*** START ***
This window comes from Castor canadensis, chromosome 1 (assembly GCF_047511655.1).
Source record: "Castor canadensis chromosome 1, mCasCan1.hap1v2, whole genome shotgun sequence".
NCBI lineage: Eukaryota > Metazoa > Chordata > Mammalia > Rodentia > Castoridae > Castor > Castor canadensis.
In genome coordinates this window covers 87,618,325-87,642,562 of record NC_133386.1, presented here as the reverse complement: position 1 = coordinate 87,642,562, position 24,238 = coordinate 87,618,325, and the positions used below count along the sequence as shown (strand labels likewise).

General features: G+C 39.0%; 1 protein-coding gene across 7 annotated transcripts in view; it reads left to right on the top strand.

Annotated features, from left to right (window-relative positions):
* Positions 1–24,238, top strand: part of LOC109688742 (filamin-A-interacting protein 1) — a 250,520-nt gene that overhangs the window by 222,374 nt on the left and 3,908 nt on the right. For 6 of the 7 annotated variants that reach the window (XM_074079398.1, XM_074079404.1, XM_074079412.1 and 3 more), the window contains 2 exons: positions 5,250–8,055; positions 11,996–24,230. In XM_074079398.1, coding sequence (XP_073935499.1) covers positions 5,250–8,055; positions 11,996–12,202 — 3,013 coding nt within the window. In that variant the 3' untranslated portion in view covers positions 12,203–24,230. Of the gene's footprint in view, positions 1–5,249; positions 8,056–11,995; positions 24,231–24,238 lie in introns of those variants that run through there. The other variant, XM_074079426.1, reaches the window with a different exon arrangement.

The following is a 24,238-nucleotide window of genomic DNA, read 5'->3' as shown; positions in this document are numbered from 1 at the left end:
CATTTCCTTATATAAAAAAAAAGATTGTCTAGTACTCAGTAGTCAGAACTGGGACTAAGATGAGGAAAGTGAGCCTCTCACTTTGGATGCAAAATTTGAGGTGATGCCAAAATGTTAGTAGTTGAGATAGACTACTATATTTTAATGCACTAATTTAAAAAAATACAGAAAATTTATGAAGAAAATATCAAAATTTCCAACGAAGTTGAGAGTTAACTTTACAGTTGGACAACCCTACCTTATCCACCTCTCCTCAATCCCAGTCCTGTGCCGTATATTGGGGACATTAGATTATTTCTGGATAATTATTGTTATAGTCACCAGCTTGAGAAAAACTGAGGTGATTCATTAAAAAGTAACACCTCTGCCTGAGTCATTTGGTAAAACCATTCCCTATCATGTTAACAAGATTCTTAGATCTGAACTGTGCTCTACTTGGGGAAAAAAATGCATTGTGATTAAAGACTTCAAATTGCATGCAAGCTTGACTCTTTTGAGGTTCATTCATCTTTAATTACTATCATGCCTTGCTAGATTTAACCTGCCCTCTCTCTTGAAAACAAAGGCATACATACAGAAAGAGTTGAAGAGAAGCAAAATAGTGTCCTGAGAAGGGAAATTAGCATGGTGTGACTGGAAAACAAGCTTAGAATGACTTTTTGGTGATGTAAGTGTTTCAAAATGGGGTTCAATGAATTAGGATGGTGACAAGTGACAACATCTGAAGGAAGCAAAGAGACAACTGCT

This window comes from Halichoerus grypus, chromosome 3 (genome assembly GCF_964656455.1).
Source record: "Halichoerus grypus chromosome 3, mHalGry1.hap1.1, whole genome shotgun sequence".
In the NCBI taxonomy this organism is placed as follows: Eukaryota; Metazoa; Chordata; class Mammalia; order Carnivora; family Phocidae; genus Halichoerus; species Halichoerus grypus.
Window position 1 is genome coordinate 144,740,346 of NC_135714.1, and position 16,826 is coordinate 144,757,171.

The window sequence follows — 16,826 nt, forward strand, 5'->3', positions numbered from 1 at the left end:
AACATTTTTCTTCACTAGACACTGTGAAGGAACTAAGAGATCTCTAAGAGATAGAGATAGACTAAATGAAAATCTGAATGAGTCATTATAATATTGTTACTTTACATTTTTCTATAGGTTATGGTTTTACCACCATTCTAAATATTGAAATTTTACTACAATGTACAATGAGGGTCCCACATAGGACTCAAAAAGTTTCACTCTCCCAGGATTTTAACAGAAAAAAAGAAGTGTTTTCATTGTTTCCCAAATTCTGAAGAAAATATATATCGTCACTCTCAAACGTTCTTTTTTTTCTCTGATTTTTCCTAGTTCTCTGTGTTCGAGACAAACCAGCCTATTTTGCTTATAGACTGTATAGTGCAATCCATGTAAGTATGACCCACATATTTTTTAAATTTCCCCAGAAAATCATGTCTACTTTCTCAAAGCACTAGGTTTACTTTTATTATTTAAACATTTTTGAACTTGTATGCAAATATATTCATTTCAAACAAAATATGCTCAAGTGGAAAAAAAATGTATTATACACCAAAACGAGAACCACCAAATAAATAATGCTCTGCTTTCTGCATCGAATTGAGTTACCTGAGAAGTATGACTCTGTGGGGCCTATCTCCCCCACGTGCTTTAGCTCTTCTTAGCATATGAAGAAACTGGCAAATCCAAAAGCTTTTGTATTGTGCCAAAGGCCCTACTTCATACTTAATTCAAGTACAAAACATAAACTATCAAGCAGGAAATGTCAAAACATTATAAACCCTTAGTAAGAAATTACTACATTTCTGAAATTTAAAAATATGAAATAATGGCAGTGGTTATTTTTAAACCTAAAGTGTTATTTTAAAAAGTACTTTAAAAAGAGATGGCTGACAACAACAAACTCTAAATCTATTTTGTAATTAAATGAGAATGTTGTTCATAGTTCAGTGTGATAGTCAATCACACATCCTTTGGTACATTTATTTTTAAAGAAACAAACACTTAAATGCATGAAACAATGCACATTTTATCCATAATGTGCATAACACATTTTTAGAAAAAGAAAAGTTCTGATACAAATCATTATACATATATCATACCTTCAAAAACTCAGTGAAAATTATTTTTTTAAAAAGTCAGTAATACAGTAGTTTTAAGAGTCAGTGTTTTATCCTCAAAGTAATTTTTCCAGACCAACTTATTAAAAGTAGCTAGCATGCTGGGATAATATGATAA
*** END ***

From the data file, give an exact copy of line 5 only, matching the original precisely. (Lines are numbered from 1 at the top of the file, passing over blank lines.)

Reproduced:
General features: G+C 39.0%; 1 protein-coding gene across 7 annotated transcripts in view; it reads left to right on the top strand.